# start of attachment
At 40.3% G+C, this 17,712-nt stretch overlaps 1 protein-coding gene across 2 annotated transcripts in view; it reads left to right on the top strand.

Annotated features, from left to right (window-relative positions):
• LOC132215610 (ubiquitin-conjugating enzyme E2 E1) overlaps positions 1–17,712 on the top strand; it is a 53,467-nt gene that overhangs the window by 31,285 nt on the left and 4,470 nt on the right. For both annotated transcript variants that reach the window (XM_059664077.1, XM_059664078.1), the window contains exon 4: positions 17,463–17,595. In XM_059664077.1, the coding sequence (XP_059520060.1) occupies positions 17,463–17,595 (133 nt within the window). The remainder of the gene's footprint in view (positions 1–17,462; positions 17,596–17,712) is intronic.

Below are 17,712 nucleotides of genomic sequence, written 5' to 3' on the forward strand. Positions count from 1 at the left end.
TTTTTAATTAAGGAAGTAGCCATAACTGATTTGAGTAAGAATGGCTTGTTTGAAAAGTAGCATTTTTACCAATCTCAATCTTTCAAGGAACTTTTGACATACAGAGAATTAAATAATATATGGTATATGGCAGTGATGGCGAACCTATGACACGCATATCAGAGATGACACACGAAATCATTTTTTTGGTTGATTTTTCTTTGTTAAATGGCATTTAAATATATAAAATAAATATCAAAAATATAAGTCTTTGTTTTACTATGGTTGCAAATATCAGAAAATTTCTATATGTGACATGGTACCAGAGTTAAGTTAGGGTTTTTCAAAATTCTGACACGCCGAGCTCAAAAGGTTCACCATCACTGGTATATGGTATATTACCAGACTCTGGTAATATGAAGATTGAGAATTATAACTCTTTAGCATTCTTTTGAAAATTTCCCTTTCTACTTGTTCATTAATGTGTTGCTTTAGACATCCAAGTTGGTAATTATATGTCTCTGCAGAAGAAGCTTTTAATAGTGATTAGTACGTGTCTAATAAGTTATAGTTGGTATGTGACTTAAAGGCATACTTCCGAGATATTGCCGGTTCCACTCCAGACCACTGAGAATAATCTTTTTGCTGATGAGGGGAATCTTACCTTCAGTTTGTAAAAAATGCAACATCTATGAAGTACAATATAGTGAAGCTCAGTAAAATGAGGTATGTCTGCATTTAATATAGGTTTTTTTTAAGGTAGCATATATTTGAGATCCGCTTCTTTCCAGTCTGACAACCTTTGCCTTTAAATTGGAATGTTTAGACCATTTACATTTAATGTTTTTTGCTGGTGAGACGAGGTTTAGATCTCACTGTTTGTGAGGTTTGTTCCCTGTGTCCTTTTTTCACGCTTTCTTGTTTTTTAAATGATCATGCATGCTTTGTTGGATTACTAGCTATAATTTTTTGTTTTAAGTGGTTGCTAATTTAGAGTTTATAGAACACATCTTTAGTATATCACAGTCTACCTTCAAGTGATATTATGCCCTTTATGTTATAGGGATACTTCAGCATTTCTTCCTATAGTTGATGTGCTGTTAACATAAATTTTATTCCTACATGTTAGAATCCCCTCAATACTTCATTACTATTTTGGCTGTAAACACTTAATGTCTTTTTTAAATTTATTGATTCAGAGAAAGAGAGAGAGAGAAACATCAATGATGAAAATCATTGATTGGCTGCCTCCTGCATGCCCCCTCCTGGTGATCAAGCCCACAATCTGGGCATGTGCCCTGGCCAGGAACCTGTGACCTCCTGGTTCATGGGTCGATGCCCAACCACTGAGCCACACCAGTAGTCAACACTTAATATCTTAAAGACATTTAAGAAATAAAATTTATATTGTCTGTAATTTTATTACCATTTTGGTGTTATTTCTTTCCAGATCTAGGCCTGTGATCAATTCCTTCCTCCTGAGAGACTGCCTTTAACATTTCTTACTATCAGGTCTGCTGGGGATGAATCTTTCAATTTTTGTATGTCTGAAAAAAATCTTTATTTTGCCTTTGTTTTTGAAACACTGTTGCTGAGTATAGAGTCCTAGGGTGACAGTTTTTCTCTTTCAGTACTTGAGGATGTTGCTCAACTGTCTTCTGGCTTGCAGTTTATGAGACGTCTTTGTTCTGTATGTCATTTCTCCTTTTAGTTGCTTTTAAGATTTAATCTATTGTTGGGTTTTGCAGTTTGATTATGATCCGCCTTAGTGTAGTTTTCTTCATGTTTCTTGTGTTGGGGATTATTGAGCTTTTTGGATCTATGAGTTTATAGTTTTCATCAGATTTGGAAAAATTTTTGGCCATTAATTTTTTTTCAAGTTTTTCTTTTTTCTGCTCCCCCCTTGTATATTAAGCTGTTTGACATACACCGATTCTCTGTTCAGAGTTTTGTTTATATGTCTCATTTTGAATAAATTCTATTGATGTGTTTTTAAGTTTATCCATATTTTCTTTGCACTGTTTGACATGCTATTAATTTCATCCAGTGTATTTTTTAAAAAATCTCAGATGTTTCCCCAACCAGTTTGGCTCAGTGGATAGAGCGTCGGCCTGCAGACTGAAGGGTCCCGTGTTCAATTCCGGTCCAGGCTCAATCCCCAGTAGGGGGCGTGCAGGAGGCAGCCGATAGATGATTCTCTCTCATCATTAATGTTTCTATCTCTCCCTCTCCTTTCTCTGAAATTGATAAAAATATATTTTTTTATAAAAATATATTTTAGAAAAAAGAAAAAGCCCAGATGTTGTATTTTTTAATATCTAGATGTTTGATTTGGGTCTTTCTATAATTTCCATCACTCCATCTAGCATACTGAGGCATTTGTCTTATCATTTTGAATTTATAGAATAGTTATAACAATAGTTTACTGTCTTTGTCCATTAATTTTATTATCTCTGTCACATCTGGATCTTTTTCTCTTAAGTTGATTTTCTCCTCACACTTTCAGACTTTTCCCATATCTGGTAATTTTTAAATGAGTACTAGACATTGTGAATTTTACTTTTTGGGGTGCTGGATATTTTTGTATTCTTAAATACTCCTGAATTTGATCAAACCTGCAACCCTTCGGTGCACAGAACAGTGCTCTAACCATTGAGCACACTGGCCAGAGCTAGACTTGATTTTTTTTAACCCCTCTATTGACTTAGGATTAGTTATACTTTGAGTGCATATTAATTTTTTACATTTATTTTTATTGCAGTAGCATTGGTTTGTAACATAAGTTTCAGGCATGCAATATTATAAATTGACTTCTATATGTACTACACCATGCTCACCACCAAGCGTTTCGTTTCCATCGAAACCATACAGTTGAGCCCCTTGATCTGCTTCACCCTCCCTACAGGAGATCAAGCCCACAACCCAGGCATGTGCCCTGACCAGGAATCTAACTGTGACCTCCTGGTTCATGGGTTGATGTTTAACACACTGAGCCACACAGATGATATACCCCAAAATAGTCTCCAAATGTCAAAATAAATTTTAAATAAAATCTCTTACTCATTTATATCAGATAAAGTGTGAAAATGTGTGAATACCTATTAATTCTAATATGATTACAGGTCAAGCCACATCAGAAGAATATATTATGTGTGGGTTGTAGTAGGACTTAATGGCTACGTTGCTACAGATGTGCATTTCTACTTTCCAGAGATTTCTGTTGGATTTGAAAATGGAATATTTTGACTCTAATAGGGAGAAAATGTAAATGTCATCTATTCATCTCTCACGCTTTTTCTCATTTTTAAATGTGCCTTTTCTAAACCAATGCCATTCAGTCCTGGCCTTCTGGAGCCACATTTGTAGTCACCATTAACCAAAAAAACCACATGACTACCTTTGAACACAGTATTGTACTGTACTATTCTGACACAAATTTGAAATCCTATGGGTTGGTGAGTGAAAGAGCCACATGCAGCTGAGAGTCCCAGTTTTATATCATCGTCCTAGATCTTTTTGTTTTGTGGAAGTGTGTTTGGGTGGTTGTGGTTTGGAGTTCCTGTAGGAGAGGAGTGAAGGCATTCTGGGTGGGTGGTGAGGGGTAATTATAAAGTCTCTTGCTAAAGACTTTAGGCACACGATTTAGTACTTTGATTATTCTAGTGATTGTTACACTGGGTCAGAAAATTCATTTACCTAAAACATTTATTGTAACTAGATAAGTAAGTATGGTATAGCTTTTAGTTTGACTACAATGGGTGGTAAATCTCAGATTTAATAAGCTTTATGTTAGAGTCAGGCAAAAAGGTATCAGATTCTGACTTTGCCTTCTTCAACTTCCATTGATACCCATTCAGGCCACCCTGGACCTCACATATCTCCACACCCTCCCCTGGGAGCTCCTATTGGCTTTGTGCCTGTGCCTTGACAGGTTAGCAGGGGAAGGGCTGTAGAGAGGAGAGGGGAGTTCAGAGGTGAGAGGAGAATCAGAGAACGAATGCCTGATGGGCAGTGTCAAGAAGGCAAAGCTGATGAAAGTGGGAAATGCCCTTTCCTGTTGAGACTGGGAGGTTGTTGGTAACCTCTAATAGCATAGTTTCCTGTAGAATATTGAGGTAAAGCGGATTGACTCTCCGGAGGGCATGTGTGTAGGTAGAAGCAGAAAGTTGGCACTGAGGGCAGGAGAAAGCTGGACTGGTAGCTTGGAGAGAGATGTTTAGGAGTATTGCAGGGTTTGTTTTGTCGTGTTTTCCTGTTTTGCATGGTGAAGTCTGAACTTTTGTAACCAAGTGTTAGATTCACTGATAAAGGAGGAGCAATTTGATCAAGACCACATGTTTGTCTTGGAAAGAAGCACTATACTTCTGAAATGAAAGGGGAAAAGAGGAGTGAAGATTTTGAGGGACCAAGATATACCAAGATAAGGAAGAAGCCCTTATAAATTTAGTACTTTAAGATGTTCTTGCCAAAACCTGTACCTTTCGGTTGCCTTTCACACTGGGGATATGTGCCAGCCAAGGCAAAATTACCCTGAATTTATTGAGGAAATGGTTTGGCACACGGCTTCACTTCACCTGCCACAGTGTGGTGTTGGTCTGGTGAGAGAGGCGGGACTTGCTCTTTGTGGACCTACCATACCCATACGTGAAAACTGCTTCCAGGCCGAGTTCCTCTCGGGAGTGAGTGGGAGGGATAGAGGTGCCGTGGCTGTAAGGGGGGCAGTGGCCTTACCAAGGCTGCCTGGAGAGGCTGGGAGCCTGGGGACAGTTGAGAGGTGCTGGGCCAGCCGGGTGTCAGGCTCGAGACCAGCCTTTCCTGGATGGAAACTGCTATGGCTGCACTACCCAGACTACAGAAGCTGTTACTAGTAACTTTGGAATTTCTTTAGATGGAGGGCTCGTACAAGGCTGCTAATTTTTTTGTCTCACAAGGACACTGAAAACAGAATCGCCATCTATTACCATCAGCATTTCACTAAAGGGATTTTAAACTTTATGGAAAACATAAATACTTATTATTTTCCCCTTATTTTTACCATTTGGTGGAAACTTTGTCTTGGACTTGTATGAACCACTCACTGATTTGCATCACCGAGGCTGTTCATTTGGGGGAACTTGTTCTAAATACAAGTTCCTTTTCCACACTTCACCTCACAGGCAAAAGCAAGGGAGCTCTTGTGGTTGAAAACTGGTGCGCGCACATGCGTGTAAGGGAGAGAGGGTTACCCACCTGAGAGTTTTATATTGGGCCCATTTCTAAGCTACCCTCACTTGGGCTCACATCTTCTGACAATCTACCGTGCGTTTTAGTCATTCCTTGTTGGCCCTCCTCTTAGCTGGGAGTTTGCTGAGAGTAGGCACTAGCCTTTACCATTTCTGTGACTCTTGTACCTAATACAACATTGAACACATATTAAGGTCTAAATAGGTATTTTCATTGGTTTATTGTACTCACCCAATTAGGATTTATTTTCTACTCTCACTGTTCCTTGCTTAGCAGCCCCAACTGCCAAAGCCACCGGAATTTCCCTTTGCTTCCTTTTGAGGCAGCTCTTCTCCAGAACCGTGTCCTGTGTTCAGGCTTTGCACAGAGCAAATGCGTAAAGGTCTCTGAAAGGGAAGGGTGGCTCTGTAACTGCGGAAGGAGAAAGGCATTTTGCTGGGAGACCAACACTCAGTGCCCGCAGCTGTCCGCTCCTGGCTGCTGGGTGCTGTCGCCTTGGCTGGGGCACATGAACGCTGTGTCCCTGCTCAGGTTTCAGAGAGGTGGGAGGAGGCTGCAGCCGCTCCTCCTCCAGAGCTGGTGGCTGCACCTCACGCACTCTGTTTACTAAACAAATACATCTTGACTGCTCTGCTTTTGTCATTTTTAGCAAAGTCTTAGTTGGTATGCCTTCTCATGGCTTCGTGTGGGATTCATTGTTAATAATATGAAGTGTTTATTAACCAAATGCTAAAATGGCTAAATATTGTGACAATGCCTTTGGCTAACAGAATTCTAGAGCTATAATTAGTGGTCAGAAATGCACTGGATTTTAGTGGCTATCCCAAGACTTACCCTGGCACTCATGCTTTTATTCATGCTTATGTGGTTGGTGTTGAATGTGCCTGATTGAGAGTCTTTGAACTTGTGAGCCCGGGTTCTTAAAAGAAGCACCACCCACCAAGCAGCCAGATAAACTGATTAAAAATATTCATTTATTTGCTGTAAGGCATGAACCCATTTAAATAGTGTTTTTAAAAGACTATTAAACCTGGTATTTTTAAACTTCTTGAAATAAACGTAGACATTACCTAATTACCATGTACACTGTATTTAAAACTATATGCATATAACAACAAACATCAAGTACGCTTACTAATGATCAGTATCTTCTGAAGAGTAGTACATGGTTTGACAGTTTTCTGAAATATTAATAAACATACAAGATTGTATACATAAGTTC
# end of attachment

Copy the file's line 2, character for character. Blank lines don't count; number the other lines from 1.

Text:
Annotated features, from left to right (window-relative positions):